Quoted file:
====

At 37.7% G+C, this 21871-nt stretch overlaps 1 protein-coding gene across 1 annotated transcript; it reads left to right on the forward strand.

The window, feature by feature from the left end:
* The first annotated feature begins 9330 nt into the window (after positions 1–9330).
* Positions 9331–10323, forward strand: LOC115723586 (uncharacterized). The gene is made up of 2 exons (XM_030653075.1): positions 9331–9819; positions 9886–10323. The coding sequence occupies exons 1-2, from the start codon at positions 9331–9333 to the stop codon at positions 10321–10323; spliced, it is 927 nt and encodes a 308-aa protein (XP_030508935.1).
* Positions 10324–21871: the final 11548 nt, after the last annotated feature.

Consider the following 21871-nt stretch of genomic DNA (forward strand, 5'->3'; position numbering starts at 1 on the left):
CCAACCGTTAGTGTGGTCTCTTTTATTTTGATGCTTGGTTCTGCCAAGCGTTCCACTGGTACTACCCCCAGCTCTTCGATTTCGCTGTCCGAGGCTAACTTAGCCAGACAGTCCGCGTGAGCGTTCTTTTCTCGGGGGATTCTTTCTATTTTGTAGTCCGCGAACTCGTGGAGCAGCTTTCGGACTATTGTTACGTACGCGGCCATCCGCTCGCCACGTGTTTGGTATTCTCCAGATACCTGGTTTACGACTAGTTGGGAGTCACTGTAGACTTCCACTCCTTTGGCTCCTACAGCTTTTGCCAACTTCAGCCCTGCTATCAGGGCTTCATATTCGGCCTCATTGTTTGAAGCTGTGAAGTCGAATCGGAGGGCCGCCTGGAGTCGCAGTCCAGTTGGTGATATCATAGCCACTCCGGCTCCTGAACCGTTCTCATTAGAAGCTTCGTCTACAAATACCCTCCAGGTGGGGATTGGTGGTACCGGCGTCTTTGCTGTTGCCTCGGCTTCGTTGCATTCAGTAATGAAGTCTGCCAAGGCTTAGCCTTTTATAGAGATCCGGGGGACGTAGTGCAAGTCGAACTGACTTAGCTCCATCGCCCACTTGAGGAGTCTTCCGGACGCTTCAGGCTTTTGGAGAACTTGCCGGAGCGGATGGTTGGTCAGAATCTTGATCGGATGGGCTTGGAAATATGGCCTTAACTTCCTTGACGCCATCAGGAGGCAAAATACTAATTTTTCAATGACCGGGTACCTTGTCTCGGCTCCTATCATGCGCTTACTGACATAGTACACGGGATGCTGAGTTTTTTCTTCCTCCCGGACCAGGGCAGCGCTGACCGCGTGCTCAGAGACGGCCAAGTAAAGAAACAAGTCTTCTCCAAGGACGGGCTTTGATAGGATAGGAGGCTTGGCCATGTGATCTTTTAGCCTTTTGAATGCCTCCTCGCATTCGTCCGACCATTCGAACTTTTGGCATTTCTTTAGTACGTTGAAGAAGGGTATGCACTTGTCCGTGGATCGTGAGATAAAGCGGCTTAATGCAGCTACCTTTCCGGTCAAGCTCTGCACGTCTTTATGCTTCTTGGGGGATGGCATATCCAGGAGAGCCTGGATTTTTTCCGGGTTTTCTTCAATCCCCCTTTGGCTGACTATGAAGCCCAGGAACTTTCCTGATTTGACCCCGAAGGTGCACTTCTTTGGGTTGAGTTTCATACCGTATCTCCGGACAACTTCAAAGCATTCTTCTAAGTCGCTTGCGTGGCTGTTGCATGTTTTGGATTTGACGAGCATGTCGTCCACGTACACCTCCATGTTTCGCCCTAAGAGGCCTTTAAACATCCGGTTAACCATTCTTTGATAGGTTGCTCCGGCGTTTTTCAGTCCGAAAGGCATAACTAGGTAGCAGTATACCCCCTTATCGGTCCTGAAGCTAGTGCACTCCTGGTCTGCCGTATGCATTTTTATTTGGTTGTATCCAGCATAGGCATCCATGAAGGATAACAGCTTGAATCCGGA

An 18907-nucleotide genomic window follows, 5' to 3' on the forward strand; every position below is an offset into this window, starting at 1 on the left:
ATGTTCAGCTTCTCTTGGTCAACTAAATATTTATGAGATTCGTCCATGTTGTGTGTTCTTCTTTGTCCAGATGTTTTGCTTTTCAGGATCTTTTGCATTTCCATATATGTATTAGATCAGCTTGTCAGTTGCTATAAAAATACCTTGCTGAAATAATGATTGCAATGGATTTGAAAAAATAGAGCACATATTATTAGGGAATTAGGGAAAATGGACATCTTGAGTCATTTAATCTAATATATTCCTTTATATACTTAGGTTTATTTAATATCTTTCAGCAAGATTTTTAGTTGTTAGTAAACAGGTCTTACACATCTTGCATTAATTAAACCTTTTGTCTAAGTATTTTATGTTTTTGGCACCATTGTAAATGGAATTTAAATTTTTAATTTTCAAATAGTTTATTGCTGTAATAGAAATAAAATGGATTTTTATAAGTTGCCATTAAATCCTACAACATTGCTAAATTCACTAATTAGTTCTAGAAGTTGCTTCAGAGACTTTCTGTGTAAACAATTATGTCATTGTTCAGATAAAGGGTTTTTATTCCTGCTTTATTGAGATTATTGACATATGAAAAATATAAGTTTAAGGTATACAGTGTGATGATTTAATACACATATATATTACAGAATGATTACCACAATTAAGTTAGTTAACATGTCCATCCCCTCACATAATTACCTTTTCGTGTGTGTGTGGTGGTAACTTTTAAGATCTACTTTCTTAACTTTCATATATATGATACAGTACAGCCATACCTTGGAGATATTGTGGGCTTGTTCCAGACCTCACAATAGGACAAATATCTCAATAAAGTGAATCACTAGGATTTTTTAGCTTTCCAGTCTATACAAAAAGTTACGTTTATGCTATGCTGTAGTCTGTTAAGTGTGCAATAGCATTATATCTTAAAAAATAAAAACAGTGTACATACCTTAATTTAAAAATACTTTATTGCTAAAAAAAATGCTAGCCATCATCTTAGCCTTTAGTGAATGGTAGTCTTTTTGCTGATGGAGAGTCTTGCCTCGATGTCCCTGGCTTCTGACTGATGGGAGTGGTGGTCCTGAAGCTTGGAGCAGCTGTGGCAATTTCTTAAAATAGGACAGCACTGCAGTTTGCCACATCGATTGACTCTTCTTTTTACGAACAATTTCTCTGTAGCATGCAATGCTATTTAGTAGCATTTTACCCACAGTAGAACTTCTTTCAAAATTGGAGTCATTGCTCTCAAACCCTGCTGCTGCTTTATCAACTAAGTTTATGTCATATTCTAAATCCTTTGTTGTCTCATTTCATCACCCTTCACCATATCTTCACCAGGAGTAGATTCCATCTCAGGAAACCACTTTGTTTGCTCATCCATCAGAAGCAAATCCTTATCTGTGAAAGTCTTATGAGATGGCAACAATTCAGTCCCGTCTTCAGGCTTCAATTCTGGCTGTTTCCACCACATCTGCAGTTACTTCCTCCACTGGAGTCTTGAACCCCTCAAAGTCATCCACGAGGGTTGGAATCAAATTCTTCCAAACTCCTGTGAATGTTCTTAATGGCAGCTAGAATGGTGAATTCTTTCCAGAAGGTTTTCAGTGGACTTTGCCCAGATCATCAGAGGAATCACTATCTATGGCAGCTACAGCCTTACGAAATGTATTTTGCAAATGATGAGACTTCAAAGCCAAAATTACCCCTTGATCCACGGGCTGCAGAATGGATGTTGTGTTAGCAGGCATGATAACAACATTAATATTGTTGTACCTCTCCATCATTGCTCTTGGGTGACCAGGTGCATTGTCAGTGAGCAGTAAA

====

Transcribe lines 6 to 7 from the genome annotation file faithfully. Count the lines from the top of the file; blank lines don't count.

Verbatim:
Consider the following 21871-nt stretch of genomic DNA (forward strand, 5'->3'; position numbering starts at 1 on the left):
CCAACCGTTAGTGTGGTCTCTTTTATTTTGATGCTTGGTTCTGCCAAGCGTTCCACTGGTACTACCCCCAGCTCTTCGATTTCGCTGTCCGAGGCTAACTTAGCCAGACAGTCCGCGTGAGCGTTCTTTTCTCGGGGGATTCTTTCTATTTTGTAGTCCGCGAACTCGTGGAGCAGCTTTCGGACTATTGTTACGTACGCGGCCATCCGCTCGCCACGTGTTTGGTATTCTCCAGATACCTGGTTTACGACTAGTTGGGAGTCACTGTAGACTTCCACTCCTTTGGCTCCTACAGCTTTTGCCAACTTCAGCCCTGCTATCAGGGCTTCATATTCGGCCTCATTGTTTGAAGCTGTGAAGTCGAATCGGAGGGCCGCCTGGAGTCGCAGTCCAGTTGGTGATATCATAGCCACTCCGGCTCCTGAACCGTTCTCATTAGAAGCTTCGTCTACAAATACCCTCCAGGTGGGGATTGGTGGTACCGGCGTCTTTGCTGTTGCCTCGGCTTCGTTGCATTCAGTAATGAAGTCTGCCAAGGCTTAGCCTTTTATAGAGATCCGGGGGACGTAGTGCAAGTCGAACTGACTTAGCTCCATCGCCCACTTGAGGAGTCTTCCGGACGCTTCAGGCTTTTGGAGAACTTGCCGGAGCGGATGGTTGGTCAGAATCTTGATCGGATGGGCTTGGAAATATGGCCTTAACTTCCTTGACGCCATCAGGAGGCAAAATACTAATTTTTCAATGACCGGGTACCTTGTCTCGGCTCCTATCATGCGCTTACTGACATAGTACACGGGATGCTGAGTTTTTTCTTCCTCCCGGACCAGGGCAGCGCTGACCGCGTGCTCAGAGACGGCCAAGTAAAGAAACAAGTCTTCTCCAAGGACGGGCTTTGATAGGATAGGAGGCTTGGCCATGTGATCTTTTAGCCTTTTGAATGCCTCCTCGCATTCGTCCGACCATTCGAACTTTTGGCATTTCTTTAGTACGTTGAAGAAGGGTATGCACTTGTCCGTGGATCGTGAGATAAAGCGGCTTAATGCAGCTACCTTTCCGGTCAAGCTCTGCACGTCTTTATGCTTCTTGGGGGATGGCATATCCAGGAGAGCCTGGATTTTTTCCGGGTTTTCTTCAATCCCCCTTTGGCTGACTATGAAGCCCAGGAACTTTCCTGATTTGACCCCGAAGGTGCACTTCTTTGGGTTGAGTTTCATACCGTATCTCCGGACAACTTCAAAGCATTCTTCTAAGTCGCTTGCGTGGCTGTTGCATGTTTTGGATTTGACGAGCATGTCGTCCACGTACACCTCCATGTTTCGCCCTAAGAGGCCTTTAAACATCCGGTTAACCATTCTTTGATAGGTTGCTCCGGCGTTTTTCAGTCCGAAAGGCATAACTAGGTAGCAGTATACCCCCTTATCGGTCCTGAAGCTAGTGCACTCCTGGTCTGCCGTATGCATTTTTATTTGGTTGTATCCAGCATAGGCATCCATGAAGGATAACAGCTTGAATCCGGA